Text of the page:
As medical systems expand, merge and contract again, one of the most alarming trends has been the number of religious-based hospitals and medical centers that have merged with non-religiously affiliated care centers, bringing those centers under their wing when it comes to patient care and available services.
Nowhere has this been clearer than in hospitals and clinics. Once they merge with Catholic health networks, these health providers are no longer allowed to provide abortions. It is happening once again in Pennsylvania, where Abington Health and Holy Redeemer Health System are planning a merger. Out of “respect” for Holy Redeemer’s Catholic mission, Abington has announced it will no longer provide abortions, despite the fact that its hospital is nearly twice the size of its affiliate.
Via NBC Philadelphia:
As part of the new health group, Abington announced they would no longer offer
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“We wanted assure that we would be able to provide assurances that Holy Redeemer would continue to fully comply with ethical and religious directives — and all the Catholic entities of our new organization would,” said [Abington Health President and CEO Larry] Merlis. “But at Abington we would want to assure that we were also providing that full range of services — we have tremendous women’s health services between both organizations and reproductive health services.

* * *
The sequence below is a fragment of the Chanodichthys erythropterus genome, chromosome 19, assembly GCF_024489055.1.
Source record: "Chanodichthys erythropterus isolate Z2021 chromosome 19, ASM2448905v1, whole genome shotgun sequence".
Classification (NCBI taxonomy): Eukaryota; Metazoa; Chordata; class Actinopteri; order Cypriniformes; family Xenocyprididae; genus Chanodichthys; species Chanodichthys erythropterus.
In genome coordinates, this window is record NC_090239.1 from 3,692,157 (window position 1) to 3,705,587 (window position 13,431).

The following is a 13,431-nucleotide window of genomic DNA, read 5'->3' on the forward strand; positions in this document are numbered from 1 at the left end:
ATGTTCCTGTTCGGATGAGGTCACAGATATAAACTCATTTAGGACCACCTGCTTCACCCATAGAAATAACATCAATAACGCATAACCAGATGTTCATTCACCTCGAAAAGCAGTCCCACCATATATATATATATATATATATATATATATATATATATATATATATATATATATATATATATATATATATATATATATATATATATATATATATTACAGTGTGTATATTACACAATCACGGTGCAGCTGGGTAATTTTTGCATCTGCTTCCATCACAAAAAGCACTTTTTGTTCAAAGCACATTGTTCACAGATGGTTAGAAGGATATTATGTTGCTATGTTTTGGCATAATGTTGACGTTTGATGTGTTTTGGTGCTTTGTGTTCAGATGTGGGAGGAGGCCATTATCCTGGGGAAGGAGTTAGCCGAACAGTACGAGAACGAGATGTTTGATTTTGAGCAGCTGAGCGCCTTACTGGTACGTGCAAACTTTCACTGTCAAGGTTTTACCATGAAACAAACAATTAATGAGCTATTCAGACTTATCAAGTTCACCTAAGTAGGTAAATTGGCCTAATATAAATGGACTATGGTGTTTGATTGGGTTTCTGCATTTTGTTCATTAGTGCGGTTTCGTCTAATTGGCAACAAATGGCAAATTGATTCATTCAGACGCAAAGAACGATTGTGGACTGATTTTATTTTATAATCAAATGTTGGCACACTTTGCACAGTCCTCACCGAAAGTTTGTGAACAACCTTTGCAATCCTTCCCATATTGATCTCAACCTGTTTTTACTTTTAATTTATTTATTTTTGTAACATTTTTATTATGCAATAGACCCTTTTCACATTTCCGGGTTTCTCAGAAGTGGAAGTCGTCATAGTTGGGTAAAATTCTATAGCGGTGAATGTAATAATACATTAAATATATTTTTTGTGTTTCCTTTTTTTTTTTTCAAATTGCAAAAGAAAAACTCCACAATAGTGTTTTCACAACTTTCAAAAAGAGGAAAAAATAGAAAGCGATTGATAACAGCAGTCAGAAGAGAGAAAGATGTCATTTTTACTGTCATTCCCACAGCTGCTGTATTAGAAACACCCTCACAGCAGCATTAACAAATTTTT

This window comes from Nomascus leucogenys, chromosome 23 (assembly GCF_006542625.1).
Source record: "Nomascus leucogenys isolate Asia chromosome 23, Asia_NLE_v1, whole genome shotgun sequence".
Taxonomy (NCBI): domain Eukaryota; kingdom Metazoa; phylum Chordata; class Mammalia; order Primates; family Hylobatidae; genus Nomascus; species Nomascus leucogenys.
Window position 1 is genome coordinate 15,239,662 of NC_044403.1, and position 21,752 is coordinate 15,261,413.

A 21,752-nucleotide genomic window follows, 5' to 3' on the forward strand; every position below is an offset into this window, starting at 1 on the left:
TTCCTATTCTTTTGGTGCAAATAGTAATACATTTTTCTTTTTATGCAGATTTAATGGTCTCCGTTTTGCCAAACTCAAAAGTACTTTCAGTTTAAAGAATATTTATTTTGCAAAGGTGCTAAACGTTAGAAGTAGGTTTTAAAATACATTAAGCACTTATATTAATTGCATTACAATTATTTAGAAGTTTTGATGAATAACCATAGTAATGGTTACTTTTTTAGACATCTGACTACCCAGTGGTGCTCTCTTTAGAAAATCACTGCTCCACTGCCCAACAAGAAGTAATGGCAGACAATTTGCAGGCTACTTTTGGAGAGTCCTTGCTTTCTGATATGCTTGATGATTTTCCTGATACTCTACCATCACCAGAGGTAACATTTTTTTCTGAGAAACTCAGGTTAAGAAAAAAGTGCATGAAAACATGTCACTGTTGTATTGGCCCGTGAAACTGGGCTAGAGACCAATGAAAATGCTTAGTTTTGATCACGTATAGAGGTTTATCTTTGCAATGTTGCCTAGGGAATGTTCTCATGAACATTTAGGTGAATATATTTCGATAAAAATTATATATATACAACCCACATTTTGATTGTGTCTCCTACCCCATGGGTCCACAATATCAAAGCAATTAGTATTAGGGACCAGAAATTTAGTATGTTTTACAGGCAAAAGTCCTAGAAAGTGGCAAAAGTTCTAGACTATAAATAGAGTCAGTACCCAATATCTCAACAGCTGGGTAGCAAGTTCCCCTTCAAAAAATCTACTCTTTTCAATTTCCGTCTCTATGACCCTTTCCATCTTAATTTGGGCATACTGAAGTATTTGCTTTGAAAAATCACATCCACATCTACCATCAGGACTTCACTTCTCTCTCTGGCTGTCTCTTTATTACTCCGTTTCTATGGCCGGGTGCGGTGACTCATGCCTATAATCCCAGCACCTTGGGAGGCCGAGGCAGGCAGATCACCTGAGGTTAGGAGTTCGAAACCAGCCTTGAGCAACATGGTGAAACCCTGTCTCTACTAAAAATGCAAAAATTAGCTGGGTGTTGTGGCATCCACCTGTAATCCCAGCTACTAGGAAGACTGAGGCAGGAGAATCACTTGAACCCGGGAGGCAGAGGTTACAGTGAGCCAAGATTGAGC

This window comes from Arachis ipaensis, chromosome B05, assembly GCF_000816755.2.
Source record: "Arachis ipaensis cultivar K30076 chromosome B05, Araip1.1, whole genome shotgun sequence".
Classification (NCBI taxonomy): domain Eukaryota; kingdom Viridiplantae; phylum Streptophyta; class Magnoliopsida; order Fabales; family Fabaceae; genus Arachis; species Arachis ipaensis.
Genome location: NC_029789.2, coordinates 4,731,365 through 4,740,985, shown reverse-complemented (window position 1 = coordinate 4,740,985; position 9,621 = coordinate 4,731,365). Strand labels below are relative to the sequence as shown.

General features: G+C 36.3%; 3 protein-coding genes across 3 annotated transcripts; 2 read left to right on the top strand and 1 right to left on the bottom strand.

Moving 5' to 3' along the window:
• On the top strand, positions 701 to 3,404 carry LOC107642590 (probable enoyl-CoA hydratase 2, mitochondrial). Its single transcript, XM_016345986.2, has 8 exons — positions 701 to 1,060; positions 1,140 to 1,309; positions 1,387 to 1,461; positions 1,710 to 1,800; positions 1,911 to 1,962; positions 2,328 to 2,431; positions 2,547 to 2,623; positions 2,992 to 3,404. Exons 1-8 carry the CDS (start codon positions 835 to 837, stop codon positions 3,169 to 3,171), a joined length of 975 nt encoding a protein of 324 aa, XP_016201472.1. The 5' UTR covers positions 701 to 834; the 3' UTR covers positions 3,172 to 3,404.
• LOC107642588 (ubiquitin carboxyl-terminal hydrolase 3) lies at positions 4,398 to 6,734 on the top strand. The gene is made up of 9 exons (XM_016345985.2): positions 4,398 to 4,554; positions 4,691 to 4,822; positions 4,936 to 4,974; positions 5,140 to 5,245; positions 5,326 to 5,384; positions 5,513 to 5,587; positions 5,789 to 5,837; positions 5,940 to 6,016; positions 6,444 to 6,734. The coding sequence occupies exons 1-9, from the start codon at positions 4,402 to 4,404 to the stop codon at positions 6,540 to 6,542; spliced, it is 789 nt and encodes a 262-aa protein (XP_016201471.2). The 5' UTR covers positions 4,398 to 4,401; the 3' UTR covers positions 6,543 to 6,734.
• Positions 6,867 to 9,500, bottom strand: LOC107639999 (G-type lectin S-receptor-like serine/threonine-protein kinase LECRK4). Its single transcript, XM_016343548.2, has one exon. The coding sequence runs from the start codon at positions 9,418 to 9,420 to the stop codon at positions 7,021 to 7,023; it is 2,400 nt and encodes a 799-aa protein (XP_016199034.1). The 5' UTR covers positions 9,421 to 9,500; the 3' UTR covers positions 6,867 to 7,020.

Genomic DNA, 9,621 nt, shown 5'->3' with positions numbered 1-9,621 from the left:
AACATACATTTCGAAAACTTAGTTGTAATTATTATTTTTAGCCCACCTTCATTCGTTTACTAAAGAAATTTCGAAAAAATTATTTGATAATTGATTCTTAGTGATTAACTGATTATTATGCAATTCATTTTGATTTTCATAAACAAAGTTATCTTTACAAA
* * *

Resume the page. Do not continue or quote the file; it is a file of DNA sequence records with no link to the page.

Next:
“But we, moving forward, would no longer do abortions at Abington.”
The decision by Abington to honor Redeemer’s Pro-Life stance and end abortions as part of their family planning department came as a disappointment for pro-choice advocates.
“Women seeking abortion in Pennsylvania already have limited options. It’s unfortunate that a longstanding provider of this critically needed care has chosen to succumb to pressure and is discontinuing these services,” said Planned Parenthood Southeastern Pennsylvania President and CEO Dayle Steinberg.
The decision to no longer provide safe abortion care is one made even more problematic by the fact that Abington is the largest hospital in its area. A woman in need of abortion as a result of a health-threatening pregnancy may need to travel even greater distances now in order to find a hospital that will see her as the patient and protect her health. As we saw in 2009, even when a patient’s life is threatened, Catholic hospitals will still force the woman to wait until she is about to die rather than provide an abortion, or the Church hierarchy will demote or excommunicate staffers who provide or support an abortion in such circumstances.